Hereupon, Josephus avoided letting them know that he was to go away to provide for his own safety, but told them that he would go out of the city for their sakes; for that if he stayed with them, he should be able to do them little good while they were in a safe condition; and that if they were once taken, he should only perish with them to no purpose; but that if he were once gotten free from this siege, he should be able to bring them very great relief; for that he would then immediately get the Galileans together, out of the country, in great multitudes, and draw the Romans off their city by another war. That he did not see what advantage he could bring to them now, by staying among them, but only provoked the Romans to besiege them more closely, as esteeming it a most valuable thing to take him; but that if they were once informed that he was fled out of the city, they would greatly remit of their eagerness against it. Yet did not this plea move the people, but inflamed them the more to hang about him.

Accordingly, both the children and the old men, and the women with their infants, came mourning to him, and fell down before him, and all of them caught hold of his feet, and held him fast, and besought him, with great lamentations, that he would take his share with them in their fortune; and I think they did this, not that they envied his deliverance, but that they hoped for their own; for they could not think they should suffer any great misfortune, provided Josephus would but stay with them.

Now, Josephus thought, that if he resolved to stay, it would be ascribed to their entreaties; and if he resolved to go away by force, he should be put into custody. His commiseration also of the people under their lamentations, had much broken that of his eagerness to leave them; so he resolved to stay, and arming himself with the common despair of the citizens, he said to them:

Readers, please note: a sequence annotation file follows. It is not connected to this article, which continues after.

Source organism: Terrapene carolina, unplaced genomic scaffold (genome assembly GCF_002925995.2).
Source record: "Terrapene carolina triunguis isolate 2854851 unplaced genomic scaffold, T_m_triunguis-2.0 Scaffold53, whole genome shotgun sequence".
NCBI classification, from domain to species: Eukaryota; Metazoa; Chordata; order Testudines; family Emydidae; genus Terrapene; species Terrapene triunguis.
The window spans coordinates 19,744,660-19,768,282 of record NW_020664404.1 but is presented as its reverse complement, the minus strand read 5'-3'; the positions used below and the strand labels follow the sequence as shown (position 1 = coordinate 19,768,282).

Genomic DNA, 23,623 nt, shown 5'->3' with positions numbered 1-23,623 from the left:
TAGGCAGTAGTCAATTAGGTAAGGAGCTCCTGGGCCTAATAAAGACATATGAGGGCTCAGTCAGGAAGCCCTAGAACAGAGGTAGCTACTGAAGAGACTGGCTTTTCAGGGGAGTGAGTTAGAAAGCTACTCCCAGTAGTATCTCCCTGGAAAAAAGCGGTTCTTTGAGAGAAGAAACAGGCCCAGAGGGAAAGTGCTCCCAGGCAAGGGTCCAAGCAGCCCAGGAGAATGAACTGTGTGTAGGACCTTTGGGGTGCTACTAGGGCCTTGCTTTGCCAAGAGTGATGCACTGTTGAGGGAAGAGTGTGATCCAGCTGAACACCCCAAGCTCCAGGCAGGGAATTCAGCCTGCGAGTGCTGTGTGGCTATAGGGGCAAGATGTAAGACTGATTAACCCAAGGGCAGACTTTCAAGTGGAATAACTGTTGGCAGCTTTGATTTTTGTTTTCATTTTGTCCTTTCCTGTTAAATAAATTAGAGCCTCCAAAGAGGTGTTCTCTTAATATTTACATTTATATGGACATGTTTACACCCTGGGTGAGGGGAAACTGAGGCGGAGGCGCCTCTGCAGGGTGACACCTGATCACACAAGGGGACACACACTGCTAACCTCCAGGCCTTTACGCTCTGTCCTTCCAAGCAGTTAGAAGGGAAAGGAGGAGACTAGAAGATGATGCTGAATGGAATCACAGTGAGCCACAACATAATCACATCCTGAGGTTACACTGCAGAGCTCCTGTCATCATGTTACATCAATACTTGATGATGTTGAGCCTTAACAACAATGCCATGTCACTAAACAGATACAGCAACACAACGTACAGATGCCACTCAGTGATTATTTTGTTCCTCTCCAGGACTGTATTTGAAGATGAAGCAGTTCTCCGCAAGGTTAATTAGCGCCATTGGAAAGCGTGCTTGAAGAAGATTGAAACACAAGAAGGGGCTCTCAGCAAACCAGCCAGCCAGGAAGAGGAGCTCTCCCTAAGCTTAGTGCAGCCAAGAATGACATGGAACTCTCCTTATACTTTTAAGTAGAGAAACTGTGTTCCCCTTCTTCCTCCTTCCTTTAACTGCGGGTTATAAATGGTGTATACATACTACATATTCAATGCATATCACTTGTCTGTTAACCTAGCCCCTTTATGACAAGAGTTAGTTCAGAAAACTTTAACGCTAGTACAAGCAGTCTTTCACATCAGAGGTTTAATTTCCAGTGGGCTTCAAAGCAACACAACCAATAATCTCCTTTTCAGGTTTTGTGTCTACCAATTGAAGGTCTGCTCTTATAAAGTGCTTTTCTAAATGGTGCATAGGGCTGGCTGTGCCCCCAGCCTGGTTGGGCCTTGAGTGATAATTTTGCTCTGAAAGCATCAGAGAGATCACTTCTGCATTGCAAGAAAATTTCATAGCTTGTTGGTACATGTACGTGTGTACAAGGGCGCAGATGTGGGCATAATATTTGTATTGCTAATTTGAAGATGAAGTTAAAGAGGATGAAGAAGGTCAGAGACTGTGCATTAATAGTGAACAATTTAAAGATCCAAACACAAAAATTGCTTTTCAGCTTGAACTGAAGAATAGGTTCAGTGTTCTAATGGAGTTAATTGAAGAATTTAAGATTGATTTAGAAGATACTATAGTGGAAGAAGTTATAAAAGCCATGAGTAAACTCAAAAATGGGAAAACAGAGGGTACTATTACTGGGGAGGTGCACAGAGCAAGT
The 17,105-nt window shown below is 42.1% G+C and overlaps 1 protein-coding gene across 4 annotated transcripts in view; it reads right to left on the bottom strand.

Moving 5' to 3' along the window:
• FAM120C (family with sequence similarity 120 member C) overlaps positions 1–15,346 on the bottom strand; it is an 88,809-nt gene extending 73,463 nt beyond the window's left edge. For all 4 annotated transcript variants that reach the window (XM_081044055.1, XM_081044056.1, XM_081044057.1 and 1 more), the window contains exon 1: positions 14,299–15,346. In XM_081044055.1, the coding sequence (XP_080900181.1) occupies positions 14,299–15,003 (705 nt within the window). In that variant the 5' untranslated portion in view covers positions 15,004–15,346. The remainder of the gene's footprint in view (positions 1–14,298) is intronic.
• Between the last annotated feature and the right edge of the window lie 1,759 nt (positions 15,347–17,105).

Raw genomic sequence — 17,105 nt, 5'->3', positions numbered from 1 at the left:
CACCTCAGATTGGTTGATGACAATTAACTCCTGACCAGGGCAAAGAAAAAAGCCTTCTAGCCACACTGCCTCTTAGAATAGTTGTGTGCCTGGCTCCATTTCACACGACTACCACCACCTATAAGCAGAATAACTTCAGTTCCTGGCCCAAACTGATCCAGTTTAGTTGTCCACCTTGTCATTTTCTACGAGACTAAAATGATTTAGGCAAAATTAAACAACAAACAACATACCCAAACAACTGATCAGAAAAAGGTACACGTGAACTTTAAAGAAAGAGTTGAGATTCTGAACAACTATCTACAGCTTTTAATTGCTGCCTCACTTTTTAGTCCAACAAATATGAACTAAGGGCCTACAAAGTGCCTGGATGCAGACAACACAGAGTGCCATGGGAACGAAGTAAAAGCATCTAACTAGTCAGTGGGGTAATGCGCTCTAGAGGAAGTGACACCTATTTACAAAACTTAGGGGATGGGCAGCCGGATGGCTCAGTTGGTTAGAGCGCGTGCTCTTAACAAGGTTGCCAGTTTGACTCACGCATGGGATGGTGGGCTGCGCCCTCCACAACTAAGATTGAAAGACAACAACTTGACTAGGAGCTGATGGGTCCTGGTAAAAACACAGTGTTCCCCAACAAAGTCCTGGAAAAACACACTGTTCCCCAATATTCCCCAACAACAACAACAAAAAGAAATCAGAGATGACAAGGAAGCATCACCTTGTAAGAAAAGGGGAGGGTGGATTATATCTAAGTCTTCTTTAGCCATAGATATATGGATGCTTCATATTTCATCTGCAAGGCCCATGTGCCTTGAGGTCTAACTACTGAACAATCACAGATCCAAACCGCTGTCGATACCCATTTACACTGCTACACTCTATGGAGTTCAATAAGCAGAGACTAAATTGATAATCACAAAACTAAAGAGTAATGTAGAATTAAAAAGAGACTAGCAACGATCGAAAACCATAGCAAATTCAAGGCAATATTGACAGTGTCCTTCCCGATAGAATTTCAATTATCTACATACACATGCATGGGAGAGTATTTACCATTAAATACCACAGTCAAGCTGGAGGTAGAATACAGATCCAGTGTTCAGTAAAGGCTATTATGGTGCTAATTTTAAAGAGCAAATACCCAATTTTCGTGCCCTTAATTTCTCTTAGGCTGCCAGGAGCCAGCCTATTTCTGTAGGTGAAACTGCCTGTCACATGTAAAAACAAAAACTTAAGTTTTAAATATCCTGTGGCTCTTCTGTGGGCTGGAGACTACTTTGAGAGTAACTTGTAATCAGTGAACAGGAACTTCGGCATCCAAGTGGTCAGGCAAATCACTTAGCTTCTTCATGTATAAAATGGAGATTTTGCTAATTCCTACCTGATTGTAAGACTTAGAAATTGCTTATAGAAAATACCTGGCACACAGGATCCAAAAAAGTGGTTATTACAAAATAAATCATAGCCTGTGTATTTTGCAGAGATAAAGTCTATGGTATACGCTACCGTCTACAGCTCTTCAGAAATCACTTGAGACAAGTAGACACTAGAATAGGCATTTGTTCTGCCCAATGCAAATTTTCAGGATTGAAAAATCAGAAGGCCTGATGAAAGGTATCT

“Now is the time to begin to fight in earnest, when there is no hope of deliverance left. It is a brave thing to prefer glory before life, and to set about some such noble undertaking as may be remembered by late posterity.”

Having said this, he fell to work immediately, and made a sally, and dispersed the enemies’ out-guards, and ran as far as the Roman camp itself, and pulled the coverings of their tents to pieces, that were upon their banks, and set fire to their works. And this was the manner in which he never left off fighting, neither the next day nor the day after it, but went on with it for a considerable number of both days and nights.


Upon this, Vespasian, when he saw the Romans distressed by these sallies (although they were ashamed to be made to run away by the Jews; and when at any time they made the Jews run away, their heavy armour would not let them pursue them far; while the Jews, when they had performed any action, and before they could be hurt themselves, still retired into the city), ordered his armed men to avoid their onset, and not to fight it out with men under desperation, while nothing is more courageous than despair; but that their violence would be quenched when they saw they failed of their purposes, as fire is quenched when it wants fuel; and that it was most proper for the Romans to gain their victories as cheap as they could, since they are not forced to fight, but only to enlarge their own dominions. So he repelled the Jews in great measure by the Arabian archers, and the Syrian slingers, and by those that threw stones at them, nor was there any intermission of the great number of their offensive engines. Now, the Jews suffered greatly by these engines, without being able to escape from them; and when these engines threw their stones or javelins a great way, and the Jews were within their reach, they pressed hard upon the Romans, and fought desperately, without sparing either soul or body, one part succouring another by turns, when it was tired down.

When, therefore, Vespasian looked upon himself as in a manner besieged by these sallies of the Jews, and when his banks were now not far from the walls, he determined to make use of his battering-ram. Now, at the very first stroke of this engine, the wall was shaken, and a terrible clamour was raised by the people within the city, as if they were already taken.

And now, when Josephus saw this ram still battering the same place, and that the wall would quickly be thrown down by it, he resolved to elude for a while the force of the engine. With this design he gave orders to fill sacks with chaff, and to hang them down before that place where they saw the ram always battering, that the stroke might be turned aside, or that the place might feel less of the strokes by the yielding nature of the chaff. This contrivance very much delayed the attempts of the Romans, because, let them remove their engine to what part they pleased, those that were above it removed their sacks, and placed them over against the strokes it made, insomuch that the wall was no way hurt, and this by diversion of the strokes, till the Romans made an opposite contrivance of long poles, and by tying hooks at their ends, cut off the sacks.